The 3-month-old son of two police officers, who are charged in connection with his abuse, is in a vegetative state at a Charlotte hospital and “will likely never recover” from “horrific” and “severe” injuries, 16th Circuit Solicitor Kevin Brackett told a York County judge Wednesday.
In what “can only be a shaken-baby case,” Brackett said, the abuse was so severe that Jaxon Jennings Taylor – despite being unable to move or eat without a feeding tube – “is in some pain” and exhibits “periodic cries.”
The prosecutor’s description of brain, neck and bodily injuries and his claim that the boy could die were the first time the severity of the alleged abuse was has been detailed publicly.
Robert Jeffrey Taylor Jr., 45, of Rock Hill, is charged with child abuse and neglect, which could land him in prison for 30 years if convicted. The charges come after Taylor, with no prior criminal record, spent more than 18 years arresting suspects – much of that time as a police supervisor.
Sign Up and Save
Get six months of free digital access to The Charlotte Observer
Shackled in court Wednesday, Taylor said nothing as Brackett detailed allegations that Taylor was an abusive parent to the point that Taylor’s son could die from the injuries.
Defense attorney Jim Boyd said Taylor “disputes the facts” prosecutors cited as the cause of the child’s injuries, but he did not provide any details in court about Taylor’s version of events. After court, Boyd declined to comment further.
The brain and neck injuries Jaxon suffered Feb. 15 could only have been caused by violent shaking or a fall from 20 feet or more, Brackett said during a bond hearing. When the baby arrived at Piedmont Medical Center last month, he said, he was foaming at the mouth, had bruises on his neck and was suffering from a lack of oxygen.
Jaxon’s eyes were bleeding so much, Brackett said, that he likely will be blind if he survives.
Other than a fall or a car crash, Brackett told the courtroom packed with Taylor’s relatives, “these injuries could not have been inflicted by accident.
“We don’t know if this child will survive much longer.”
Brackett painted a picture of Taylor as a monster father who choked and shook the baby, leaving bleeding in the eyes that a doctor called horrific. If Jaxon dies, prosecutors could seek charges ranging up to homicide by child abuse or even murder.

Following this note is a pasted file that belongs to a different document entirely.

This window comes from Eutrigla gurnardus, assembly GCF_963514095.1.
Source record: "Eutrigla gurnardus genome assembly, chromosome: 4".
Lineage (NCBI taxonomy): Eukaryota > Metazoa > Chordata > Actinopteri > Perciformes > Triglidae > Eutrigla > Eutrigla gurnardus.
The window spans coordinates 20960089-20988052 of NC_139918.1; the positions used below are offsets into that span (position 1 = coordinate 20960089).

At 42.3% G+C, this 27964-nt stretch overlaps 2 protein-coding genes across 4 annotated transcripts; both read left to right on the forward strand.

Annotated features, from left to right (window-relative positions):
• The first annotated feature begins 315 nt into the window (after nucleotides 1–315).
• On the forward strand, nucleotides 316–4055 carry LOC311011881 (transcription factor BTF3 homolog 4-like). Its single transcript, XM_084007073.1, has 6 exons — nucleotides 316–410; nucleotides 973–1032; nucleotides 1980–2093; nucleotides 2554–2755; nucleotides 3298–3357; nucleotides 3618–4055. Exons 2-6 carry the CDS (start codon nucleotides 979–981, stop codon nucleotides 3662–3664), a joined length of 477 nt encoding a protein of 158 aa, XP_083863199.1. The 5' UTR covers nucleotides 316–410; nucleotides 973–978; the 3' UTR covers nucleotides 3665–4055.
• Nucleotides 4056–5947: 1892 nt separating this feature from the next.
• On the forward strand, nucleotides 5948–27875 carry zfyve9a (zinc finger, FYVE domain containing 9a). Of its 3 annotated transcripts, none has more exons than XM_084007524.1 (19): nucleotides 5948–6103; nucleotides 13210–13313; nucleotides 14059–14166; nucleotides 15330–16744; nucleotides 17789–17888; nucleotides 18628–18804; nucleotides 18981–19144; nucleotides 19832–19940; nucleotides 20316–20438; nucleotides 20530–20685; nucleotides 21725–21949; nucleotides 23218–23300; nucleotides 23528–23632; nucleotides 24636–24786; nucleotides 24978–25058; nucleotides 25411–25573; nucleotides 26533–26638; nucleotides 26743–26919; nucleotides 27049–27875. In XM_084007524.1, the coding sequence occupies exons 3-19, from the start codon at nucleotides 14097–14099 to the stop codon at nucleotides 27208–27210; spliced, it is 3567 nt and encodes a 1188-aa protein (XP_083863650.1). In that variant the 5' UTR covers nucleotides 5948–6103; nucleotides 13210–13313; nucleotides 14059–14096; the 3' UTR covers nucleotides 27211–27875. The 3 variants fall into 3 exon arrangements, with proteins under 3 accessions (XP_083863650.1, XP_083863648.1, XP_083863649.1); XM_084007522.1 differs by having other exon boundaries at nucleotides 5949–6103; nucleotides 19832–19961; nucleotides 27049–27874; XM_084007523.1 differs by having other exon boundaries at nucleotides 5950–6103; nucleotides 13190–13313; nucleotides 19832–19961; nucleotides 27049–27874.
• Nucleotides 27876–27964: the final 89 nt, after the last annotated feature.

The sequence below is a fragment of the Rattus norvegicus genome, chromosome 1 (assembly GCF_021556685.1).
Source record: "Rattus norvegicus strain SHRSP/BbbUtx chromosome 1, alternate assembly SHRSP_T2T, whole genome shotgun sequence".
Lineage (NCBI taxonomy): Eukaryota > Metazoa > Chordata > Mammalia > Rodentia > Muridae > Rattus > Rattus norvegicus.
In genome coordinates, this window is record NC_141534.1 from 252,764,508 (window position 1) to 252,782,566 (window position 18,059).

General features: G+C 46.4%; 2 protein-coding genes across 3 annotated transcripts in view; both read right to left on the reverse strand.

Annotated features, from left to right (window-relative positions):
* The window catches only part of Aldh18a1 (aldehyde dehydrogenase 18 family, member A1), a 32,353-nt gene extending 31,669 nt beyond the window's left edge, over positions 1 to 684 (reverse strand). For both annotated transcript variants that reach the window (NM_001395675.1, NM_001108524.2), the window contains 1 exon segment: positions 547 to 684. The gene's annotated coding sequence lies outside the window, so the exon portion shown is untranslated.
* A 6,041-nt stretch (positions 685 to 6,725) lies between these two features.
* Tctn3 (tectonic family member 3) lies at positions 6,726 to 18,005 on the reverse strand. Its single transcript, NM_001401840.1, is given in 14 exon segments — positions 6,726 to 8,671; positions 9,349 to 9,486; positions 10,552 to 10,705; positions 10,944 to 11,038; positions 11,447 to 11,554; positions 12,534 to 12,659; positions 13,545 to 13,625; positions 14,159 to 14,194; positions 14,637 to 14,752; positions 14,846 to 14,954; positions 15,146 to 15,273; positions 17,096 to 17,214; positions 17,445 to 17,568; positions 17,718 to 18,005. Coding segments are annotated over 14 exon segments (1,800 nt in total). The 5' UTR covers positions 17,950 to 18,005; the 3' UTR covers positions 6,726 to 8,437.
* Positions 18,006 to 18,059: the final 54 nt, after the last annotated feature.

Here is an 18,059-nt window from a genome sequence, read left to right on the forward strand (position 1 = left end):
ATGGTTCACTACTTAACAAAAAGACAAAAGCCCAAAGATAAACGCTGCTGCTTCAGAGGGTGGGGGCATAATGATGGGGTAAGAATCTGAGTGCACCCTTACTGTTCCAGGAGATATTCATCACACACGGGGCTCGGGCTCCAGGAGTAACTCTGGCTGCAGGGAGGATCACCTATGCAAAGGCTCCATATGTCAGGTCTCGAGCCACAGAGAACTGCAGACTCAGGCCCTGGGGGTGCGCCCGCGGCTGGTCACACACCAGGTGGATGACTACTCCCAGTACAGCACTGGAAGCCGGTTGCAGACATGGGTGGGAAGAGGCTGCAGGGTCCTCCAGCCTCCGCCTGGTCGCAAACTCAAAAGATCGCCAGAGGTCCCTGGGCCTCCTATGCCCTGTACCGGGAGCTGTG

The child’s mother, Audrey Schurig, also a police officer, is charged with neglect. Brackett said Schurig “failed to adequately protect the child” from Taylor.
After the hearing, Schurig’s lawyer, Gary Lemel, reiterated that “there is no allegation that Audrey Schurig committed any abuse.”
Schurig was released on $2,000 bond earlier this month. After her arrest, she resigned from the Chester Police Department, where she had worked as a sergeant on patrol. She once worked for the York County Sheriff’s Office and the Tega Cay Police Department.
Child neglect carries up to 10 years in prison, upon conviction.
The couple lived together after Taylor was divorced in February 2014. The child was in the custody of only Taylor and Schurig in the 24 hours leading up to the time they took the baby to the hospital, Brackett said, but Schurig was at work immediately before the couple sought medical treatment.
“Mr. Taylor was solely in charge of the child at that time,” Brackett said.
Circuit Court Judge John C. Hayes III set bond for Taylor – who was a patrol corporal for the York Police Department at the time of the alleged abuse, and for more than a decade before that was a Rock Hill police sergeant – at $100,000. Hayes also ordered Taylor to have no contact with Jaxon or any children younger than 12. He also must wear a GPS monitor and will be under house arrest, staying with his mother in South Carolina or his father in North Carolina.
Taylor has been in custody since March 6 – first in Charlotte and then at the York County Detention Center in York after waiving extradition from North Carolina. Both Taylor and Schurig were arrested at the Charlotte hospital where the child was being treated.
Brackett asked Hayes to make a condition of Taylor’s bond be that he would have no contact with any children, but Jim Boyd argued it was “absurd” to think that Taylor was going to grab another child and started shaking him. Boyd also said it would be “absurd” to say Taylor would be a flight risk or a danger to the community – which are the only reasons not to set bond for a defendant.
“He is not only not a danger to the community,” Boyd said, “he was a protector of the community.” A few weeks ago, he said, Taylor “could have walked into this court carrying a gun, and nobody would have thought anything of it.”
The publicity surrounding the case has mushroomed because of Taylor’s job as a police officer, Boyd said, and that Taylor’s version of what happened on Feb. 15 is far different than what prosecutors allege. He said pointing to eye bleeding as proof of shaken-baby syndrome is “disputed and very controversial.”
Brackett countered that Jaxon is in a vegetative state and is now in protective custody of the state Department of Social Services, but he had been a patient at Levine Children’s Hospital in Charlotte for more than a month.
Taylor resigned from the York Police Department, where he had worked since July 2014, two days before he was arrested. He worked for the Lancaster Police Department for about five months before that.
State Law Enforcement Division agents investigated the case because Taylor worked in Rock Hill – where the incident happened – for more than a decade as patrolman and patrol sergeant.
Cases that both Taylor and Schurig worked before losing their jobs could be dismissed.
Andrew Dys • 803-329-4065